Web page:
Part 1 of this article described basic requirements for timing devices and listed classes of oscillators for different applications. Table 1 compares the performance of silicon MEMS and quartz oscillators, considering many of the parameters discussed in Part 1. In Part II, we go into more detail on several important concerns for high performance oscillators: temperature response, frequency control and addressing EMI reduction. We also cover practical considerations such as board design, product lead times and cost.
Table 1. Comparison of silicon MEMS and quartz oscillators.
Resonators expand and contract due to changes in temperature, affecting their resonating frequency and making temperature compensation critical to oscillator performance for demanding applications. Although quartz has a very low coefficient of thermal expansion, variation due to temperature change is still a large component in the frequency stability of quartz oscillators. Overall frequency stability of fixed-frequency quartz oscillators is ±20 to ±50 ppm without temperature compensation (See Figure 1).
Figure 1. Frequency stability for a SiTime ±25ppm rated MEMS XO and a ±25ppm rated quartz XO over a standard industrial temperature range.
The coefficient of thermal expansion of silicon is an order of magnitude higher than that of quartz, so temperature compensation is built into the oscillator circuitry of MEMS oscillators. MEMS oscillators incorporate a temperature-to-digital converter (TDC) to automatically correct for frequency variations of the oscillator due to temperature. Since all temperature compensation functions are integrated within the existing oscillator circuit, no additional components are needed.
As seen in Figure 1, SiTime's ±25ppm rated MEMS oscillators have better margin at both low and high temperature compared to ±25ppm rated quartz oscillators. MEMS TCXOs are available for applications demanding more precise frequency stability. Typically, MEMS TCXOs have more complex and higher performance compensating circuits, and also require higher order calibration algorithms as well as more extensive testing than MEMS XOs.
STABILITY FOR TELECOM AND NETWORKING APPLICATIONS
Telecom applications require an extremely stable local clock to keep time in case the reference clock is temporarily unavailable. The internal timing circuit needs to provide holdover for 24 to 48 hours when the system cannot communicate with a GPS satellite, for example.
Keeping the clock at a constant temperature is one way to achieve the precise frequency stability required for these applications. One way that a quartz-based TCXO accomplishes this is to add a local temperature environment called an ovenized compensation. The oven temperature is chosen at a flat point in the frequency versus temperature curve of the crystal, further improving frequency stability. This approach is very effective, enabling frequency stability on the order of 0.05 to ±0.5 ppm, but the heating chamber occupies valuable board space and consumes additional power. Another drawback is the time lag for the heater to reach steady state temperature after the device is powered on.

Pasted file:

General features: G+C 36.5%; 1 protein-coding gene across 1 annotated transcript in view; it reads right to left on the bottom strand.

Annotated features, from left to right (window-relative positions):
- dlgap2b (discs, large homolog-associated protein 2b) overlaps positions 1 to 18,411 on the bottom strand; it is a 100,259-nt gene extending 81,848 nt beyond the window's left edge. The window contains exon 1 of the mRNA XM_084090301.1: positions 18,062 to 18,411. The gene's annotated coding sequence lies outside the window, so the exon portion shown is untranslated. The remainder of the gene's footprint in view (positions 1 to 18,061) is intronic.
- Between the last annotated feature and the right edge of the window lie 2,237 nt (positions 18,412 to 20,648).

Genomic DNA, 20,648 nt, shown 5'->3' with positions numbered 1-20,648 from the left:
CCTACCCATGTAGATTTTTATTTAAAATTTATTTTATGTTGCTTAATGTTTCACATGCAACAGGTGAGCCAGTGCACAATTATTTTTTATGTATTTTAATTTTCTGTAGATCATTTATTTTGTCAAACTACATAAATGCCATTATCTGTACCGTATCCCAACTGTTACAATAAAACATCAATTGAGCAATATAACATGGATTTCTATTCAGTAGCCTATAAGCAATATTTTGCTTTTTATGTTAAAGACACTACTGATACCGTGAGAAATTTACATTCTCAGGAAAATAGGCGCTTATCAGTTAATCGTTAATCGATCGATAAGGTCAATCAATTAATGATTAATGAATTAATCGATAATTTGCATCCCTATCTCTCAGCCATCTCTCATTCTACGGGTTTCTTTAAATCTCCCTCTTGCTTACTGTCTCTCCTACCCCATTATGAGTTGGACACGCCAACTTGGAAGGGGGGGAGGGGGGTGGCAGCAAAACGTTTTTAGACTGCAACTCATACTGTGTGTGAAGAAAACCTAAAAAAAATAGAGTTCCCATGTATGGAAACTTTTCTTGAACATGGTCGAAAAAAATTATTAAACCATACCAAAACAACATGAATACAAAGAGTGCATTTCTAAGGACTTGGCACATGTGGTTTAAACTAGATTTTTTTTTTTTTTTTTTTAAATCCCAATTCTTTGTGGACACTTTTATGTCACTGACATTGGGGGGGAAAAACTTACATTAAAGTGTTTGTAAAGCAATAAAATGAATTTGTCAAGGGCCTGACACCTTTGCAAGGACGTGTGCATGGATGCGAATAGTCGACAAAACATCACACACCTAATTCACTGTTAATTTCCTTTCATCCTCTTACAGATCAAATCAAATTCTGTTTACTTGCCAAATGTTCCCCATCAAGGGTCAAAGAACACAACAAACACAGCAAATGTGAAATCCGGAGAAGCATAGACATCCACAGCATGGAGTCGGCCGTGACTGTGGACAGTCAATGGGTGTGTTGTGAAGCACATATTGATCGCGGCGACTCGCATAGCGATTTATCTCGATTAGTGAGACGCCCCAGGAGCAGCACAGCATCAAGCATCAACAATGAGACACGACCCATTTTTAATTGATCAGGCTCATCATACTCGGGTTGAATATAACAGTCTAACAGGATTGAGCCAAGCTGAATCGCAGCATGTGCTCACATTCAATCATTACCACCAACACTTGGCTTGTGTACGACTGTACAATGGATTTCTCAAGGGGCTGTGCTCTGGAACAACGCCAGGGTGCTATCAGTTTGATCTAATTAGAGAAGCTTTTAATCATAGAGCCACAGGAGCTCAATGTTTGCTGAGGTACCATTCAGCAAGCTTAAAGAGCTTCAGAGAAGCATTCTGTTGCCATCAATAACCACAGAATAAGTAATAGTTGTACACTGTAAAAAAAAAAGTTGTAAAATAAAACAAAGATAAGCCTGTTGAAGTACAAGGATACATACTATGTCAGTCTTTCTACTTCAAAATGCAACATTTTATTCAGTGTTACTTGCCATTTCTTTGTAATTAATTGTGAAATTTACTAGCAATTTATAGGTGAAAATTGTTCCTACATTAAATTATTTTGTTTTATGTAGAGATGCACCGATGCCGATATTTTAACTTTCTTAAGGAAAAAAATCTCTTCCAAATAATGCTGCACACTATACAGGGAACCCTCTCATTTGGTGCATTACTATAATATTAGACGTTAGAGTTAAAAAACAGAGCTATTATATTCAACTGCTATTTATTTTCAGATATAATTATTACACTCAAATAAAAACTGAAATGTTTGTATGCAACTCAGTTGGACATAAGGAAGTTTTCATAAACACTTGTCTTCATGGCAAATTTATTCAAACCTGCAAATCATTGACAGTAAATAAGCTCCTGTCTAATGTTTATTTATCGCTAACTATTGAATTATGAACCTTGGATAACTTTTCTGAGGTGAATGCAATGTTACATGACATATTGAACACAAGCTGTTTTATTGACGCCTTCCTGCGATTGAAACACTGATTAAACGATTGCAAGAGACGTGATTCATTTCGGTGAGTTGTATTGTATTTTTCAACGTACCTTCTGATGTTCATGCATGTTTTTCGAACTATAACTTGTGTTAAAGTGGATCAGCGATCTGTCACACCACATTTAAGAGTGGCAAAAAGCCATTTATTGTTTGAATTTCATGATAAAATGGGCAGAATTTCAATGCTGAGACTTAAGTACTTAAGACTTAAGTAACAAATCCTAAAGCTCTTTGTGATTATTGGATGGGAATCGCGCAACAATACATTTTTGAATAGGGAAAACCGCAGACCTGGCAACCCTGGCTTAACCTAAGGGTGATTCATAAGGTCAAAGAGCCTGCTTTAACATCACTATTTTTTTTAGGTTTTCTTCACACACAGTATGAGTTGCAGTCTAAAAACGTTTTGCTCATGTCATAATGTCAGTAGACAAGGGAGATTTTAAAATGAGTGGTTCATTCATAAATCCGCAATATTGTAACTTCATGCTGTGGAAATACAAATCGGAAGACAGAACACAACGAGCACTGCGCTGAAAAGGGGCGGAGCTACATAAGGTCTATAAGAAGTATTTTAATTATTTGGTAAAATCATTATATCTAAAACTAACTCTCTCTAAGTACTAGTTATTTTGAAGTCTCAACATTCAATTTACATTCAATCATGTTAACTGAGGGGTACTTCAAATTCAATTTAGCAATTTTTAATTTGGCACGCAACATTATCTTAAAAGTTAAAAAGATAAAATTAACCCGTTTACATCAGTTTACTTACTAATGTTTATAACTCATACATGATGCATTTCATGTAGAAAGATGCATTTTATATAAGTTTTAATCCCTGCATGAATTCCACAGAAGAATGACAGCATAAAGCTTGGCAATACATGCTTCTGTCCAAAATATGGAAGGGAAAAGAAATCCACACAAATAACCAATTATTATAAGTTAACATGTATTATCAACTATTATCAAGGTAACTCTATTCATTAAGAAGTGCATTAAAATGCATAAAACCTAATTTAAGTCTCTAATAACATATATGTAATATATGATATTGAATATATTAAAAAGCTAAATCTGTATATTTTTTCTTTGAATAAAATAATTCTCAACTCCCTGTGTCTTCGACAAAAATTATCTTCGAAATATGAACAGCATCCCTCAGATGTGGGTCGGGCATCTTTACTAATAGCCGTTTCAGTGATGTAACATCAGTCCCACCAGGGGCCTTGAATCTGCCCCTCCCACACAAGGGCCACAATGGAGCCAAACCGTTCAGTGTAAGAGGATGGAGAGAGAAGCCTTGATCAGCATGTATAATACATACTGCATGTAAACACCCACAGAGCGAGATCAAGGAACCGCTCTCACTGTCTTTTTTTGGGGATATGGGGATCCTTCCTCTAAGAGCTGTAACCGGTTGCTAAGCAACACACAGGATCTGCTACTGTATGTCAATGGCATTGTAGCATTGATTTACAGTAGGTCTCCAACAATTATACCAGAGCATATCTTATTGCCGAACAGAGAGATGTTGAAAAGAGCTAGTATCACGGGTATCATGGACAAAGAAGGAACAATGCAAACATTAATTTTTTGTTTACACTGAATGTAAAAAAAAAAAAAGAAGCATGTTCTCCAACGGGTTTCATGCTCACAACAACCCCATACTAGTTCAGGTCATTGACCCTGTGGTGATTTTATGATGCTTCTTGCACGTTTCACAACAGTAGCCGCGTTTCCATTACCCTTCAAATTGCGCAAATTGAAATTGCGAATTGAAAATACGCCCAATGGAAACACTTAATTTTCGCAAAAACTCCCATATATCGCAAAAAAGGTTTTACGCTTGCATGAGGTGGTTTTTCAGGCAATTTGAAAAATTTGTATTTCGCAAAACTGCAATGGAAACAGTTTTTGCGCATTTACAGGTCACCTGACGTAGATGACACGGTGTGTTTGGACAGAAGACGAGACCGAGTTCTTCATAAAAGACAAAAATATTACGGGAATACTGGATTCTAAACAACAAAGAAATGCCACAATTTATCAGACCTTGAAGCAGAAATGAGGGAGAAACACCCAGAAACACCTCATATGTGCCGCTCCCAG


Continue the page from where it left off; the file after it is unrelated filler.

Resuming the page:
It is possible to address the need for ultra high precision frequency stability without a heating chamber. MEMS technology has evolved significantly, reaching OCXO-level performance without the added oven compensation. The oscillator is not physically heated, but the advanced architecture of the temperature compensation circuit, combined with more complex calibration algorithms and testing, achieves the same level of frequency stability as though the oscillator were held at constant temperature. Figure 2 shows the frequency stability of such an oscillator exposed to temperatures ranging from -40 to +85°C.
Figure 2. Silicon MEMS temperature-compensated (TCXO) stability. Source: SiTime bench characterization.
Voltage-controlled oscillators (VCXOs), in which output frequency changes with input voltage, allow fine-tuning of the frequency for improved clock synchronization in telecom, broadband and other applications. Control voltage is usually controlled by an analog circuit. MEMS oscillators have the additional option of digital voltage control, which makes it easier to control the input voltage.
Frequency can be controlled over a limited range of input voltage, and the amount by which the frequency can be pulled is limited by the frequency stability of the oscillator. Improved frequency stability provides greater absolute pull range (APR). Pull ranges are commonly up to ±200 ppm for quartz oscillators and can be as high as ±1600 ppm for MEMS oscillators.
Ideally the output frequency varies linearly with supply voltage, but oscillators do not exhibit exactly linear responses. Any deviation from linearity results in a change in KV, the slope of the frequency versus voltage curve. Since KV affects important PLL performance parameters such as bandwidth and phase margin, any variation in this parameter complicates PLL design. Linearity, expressed as percent deviation from a straight line, is typically around 5 to 10 % for quartz and less than 1% for MEMS oscillators.
Noise caused by electromagnetic interference (EMI) can be a problem with electronic applications. For example in mobile computing environments, due to the very dense circuit boards, radiated and conducted EMI can result in the system not passing environmental compliance tests (such as FCC Class A or Class B). If the PCB is not laid out optimally for EMI compliance, the harmonics that are produced by the oscillator devices can be a major source of undesirable EMI. Shielding reduces EMI, but this is expensive and not feasible for portable devices.
Filtering is another option, but it requires design and possibly board layout changes, delaying the product release. If EMI issues are discovered late in the design cycle, this can be very costly. One solution is to replace the existing oscillator with a programmable spread spectrum MEMS oscillator (SSXO). This approach reduces the radiated energy that the oscillator generates without expensive board redesign since the new oscillator is a drop-in replacement for the existing component. Many microprocessor, microcontroller and memory applications use SSXOs.